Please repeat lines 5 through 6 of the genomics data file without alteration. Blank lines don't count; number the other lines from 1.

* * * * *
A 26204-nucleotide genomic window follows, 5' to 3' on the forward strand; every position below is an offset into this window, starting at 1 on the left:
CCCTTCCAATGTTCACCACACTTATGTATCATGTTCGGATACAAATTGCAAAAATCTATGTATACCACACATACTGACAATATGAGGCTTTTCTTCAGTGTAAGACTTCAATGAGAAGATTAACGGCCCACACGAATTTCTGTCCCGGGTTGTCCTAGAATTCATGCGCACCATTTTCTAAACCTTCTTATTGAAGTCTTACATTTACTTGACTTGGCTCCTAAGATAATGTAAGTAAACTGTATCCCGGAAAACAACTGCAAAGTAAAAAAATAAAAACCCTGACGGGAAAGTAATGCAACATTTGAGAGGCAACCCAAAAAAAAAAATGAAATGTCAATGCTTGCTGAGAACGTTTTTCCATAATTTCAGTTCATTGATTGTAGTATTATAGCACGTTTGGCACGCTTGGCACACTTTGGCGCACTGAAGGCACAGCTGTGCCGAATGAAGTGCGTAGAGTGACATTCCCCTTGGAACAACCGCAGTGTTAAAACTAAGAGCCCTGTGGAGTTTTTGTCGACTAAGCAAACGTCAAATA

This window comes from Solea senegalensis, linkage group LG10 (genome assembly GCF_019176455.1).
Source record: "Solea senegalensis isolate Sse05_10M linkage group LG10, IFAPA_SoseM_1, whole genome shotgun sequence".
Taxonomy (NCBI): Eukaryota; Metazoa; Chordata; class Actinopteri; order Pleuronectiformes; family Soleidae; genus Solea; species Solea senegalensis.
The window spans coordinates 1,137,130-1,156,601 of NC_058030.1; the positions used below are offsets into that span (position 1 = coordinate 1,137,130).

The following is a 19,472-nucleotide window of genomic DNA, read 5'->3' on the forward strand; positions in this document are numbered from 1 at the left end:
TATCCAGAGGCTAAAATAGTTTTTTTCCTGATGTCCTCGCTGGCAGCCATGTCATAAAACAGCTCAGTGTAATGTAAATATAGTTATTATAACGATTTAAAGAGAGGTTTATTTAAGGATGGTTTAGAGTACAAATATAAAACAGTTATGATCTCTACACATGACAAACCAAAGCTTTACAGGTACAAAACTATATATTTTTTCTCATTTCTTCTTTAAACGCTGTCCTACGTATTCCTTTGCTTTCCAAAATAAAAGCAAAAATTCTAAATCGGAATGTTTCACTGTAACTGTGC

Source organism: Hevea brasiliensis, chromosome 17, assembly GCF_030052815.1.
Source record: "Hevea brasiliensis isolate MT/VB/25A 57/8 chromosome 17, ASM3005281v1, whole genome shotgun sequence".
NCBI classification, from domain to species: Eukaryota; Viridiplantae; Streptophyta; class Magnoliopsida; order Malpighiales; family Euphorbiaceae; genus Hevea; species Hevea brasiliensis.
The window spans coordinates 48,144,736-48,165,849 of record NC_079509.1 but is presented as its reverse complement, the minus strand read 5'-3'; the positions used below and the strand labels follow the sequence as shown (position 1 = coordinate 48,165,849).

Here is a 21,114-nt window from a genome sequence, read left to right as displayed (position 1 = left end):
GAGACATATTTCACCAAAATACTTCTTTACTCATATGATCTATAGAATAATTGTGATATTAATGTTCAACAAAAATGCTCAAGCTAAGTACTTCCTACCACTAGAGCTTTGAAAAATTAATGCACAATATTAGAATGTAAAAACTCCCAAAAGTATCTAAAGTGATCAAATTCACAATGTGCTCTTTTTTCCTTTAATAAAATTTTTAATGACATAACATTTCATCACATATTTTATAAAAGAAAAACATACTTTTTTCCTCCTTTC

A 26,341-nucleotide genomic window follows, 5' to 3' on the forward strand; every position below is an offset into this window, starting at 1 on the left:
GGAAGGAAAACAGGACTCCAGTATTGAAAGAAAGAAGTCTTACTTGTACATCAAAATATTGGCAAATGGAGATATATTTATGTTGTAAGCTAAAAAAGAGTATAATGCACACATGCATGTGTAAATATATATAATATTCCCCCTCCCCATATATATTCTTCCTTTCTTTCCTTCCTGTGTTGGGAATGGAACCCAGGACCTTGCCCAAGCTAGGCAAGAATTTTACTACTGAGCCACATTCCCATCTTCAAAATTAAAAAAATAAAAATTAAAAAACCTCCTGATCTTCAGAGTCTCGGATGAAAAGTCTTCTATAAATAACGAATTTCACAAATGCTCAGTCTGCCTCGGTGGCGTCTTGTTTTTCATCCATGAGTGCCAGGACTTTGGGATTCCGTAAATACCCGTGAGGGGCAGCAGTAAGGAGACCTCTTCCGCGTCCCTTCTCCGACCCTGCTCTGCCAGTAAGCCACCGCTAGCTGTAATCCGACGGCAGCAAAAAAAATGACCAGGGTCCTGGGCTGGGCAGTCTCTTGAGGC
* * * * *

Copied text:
Taxonomy (NCBI): Eukaryota; Metazoa; Chordata; class Actinopteri; order Pleuronectiformes; family Soleidae; genus Solea; species Solea senegalensis.
The window spans coordinates 1,137,130-1,156,601 of NC_058030.1; the positions used below are offsets into that span (position 1 = coordinate 1,137,130).